pussreboots | Oct 6, 2014 |
Okay, so it's a graphic novel. But a) it's quite good, and b) I'm going to more than make up for any possible "lack of weightiness" by the end of this year, I promise. I've seen excerpts from this book pretty much everywhere, it seems like it was one of the most buzzed about graphic novels from last year. I exchanged a duplicate gift for it in Colorado Springs over the holidays and read it on the way home. I recommend it highly. If you've been living under a rock and haven't heard anything about this book, it's an autobiographical account of growing up as a girl in Iran -- her experiences during the revolution and after which when Islamic leaders took over the country, and the beginning of the war with Iraq. Supposedly there is a sequel in the works? ( )
  greeniezona | Sep 20, 2014 |
I'm still not a fan of graphic novels, but this one was well done. I had heard great reviews and so decided to try it. The format helps to lighten the really tragic story. I'm not sure I could have stuck with this in a regular print book. The graphics were a break to the dark and heavy tale. I'm glad I read it. I learned something. ( )
  njcur | Sep 17, 2014 |
This review (with pictures!) and others posted over at my blog

Persepolis is a memoir turned graphic novel by Marjane Satrapi about her life growing up in Iran during the Islamic Revolution and the war with Iraq. From the back of the book: “The intelligent and outspoken only child of committed Marxists and the great-granddaughter of one of Iran’s last emperors, Marjane bears witness to a childhood uniquely entwined with the history of her country.”

What I liked:
Generally I don’t read memoirs – probably I’ve never read one – but I am all about graphic novels and that’s the element that really drew me with this book, as well as the lovely cover design. I don’t often find myself reading anything politically charged either, and reading how Marjane grew up through the comic medium was a new experience. Marjane covers her life from years six to fourteen and I enjoyed her perspective and outlook. It was childish at times, yet still very intelligent. The artwork is simple and powerful and oftentimes Marjane’s day dreams or fantasies mix with her panels about real life, creating something really fantastic. I also appreciated the way Marjane handled the politics and religion in her life – it wasn’t overbearing on the reader and I didn’t feel like she was trying to force opinions on me. I also love the overall style of the illustrations.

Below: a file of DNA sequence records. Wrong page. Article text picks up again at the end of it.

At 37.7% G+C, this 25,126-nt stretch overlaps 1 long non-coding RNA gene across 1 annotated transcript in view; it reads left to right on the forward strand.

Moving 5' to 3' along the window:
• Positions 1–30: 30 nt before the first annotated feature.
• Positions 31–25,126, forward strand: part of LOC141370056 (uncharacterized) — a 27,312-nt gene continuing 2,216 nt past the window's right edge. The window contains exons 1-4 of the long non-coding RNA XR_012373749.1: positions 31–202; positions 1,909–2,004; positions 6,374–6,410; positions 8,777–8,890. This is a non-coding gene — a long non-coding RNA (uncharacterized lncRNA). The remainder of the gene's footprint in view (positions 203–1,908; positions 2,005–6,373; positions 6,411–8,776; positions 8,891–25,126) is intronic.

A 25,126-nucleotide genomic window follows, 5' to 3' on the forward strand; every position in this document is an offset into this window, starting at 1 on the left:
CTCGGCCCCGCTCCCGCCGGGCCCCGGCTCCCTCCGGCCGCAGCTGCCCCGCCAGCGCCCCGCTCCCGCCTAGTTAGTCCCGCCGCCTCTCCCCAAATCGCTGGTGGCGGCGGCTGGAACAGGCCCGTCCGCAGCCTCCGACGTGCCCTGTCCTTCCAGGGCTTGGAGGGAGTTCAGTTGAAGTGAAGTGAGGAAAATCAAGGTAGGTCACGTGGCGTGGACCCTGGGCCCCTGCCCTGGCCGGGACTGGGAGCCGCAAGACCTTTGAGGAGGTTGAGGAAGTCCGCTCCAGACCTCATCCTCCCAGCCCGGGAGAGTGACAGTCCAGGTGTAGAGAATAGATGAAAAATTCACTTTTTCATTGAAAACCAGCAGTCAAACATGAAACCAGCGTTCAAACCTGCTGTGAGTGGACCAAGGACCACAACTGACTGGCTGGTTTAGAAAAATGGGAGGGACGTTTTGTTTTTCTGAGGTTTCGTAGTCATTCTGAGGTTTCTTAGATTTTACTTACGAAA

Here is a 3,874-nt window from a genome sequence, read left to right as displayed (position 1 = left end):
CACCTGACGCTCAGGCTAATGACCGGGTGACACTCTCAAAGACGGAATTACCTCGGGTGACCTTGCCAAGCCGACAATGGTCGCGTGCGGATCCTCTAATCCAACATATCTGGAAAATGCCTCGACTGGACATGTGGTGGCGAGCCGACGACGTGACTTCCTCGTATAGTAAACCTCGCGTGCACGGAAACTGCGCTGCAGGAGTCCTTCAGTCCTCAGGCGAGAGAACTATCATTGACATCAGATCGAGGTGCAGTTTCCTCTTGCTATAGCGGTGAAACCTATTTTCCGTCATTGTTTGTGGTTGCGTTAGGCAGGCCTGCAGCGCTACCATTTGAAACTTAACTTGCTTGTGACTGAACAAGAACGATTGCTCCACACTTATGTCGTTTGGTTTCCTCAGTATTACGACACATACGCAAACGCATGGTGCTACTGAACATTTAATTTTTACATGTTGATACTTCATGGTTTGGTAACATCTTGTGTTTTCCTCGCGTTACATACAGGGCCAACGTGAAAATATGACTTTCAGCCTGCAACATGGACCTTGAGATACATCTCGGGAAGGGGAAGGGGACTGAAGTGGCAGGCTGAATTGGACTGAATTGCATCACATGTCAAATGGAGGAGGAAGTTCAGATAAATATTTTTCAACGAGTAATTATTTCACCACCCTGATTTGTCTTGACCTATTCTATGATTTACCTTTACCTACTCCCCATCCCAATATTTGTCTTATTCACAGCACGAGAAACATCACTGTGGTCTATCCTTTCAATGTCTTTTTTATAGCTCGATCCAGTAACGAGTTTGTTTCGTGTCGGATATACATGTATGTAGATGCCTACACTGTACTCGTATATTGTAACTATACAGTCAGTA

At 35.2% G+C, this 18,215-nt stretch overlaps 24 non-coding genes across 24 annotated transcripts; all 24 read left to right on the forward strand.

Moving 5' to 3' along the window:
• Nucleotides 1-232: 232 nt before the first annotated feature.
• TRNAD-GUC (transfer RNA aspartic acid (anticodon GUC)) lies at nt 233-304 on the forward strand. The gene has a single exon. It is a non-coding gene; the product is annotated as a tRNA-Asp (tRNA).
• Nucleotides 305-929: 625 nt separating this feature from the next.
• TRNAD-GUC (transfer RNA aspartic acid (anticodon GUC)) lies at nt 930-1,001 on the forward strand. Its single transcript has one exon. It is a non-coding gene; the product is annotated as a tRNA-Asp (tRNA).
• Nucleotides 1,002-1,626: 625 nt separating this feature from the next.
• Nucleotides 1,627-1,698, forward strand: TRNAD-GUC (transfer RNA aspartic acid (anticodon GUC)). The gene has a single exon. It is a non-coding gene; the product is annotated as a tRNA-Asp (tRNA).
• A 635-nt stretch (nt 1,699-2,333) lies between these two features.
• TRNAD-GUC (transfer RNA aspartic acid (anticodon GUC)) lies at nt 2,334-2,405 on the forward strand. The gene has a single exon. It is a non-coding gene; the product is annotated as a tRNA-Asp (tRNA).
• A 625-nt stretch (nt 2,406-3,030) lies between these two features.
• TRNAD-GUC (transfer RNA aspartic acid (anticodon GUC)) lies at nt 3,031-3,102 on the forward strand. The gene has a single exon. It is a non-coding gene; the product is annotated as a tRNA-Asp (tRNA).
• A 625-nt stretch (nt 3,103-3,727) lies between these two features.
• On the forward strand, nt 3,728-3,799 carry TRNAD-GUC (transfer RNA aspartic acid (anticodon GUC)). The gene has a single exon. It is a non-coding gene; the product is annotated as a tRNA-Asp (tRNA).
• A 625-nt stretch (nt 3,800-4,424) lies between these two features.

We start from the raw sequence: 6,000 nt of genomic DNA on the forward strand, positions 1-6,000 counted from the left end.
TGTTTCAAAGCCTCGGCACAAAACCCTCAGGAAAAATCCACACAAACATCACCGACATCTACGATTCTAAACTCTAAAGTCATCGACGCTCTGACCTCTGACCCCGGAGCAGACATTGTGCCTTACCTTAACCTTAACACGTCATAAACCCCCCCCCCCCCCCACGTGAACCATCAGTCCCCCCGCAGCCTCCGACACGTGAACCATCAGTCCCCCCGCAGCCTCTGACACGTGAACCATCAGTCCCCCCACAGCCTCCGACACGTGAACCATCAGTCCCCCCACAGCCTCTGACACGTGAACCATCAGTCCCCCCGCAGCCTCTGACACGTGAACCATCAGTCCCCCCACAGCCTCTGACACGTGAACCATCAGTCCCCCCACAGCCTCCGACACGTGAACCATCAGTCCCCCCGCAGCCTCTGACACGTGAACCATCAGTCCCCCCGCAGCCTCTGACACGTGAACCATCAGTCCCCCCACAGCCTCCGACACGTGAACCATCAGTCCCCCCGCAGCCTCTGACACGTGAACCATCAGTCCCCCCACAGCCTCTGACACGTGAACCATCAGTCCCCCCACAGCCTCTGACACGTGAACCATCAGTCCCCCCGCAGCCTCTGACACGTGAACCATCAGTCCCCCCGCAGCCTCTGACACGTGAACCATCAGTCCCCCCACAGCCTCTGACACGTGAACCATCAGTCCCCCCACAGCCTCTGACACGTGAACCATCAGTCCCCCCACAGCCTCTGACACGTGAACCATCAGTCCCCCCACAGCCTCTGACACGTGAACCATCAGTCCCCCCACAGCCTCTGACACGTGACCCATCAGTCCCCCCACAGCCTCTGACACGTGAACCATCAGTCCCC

What I didn’t like:
The ending! This book is only 150 pages and feels very much like one volume of a comic series, rather than a stand alone novel. I was disappointed with the cliffhanger ending – I wanted more! I know there’s a second book and I plan to get my hands on it, but I wish this book didn’t feel incomplete. When I purchased this book, I didn’t realize there was a sequel and had I known I would have waited and read them back to back.

~

This book was funny, poignant and intelligently written and I can’t wait to read Persepolis 2 as well as more of Satrapi’s work! ( )
  MillieHennessy | Aug 24, 2014 |
Showing 1-5 of 229 (next | show all)
Satrapi’s style is almost primitive, consisting of flat figures with simple shapes and features. It’s more sophisticated than a child’s creations, but it superficially resembles them, an approach that supports the presentation of memories from that period of life.
 
Marjane Satrapi's ''Persepolis'' is the latest and one of the most delectable examples of a booming postmodern genre: autobiography by comic book.
 

» Add other authors (35 possible)

Author nameRoleType of authorWork?Status
Marjane Satrapiprimary authorall editionsconfirmed
Aarne, TainaTranslatorsecondary authorsome editionsconfirmed
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Canonical title
Original title
Alternative titles
Original publication date
People/Characters
Important places
Important events
Related movies
Awards and honors
Epigraph
Dedication
To my parents
First words
This is me when I was 10 years old. This was in 1980.
Quotations
EXCEPT FOR MY GRANDMOTHER I WAS OBVIOUSLY THE ONLY ONE WHO BELIEVED IN MYSELF.
IT WAS FUNNY TO SEE HOW MUCH MARX AND GOD LOOKED LIKE EACH OTHER. THOUGH MARX'S HAIR WAS A BIT CURLIER.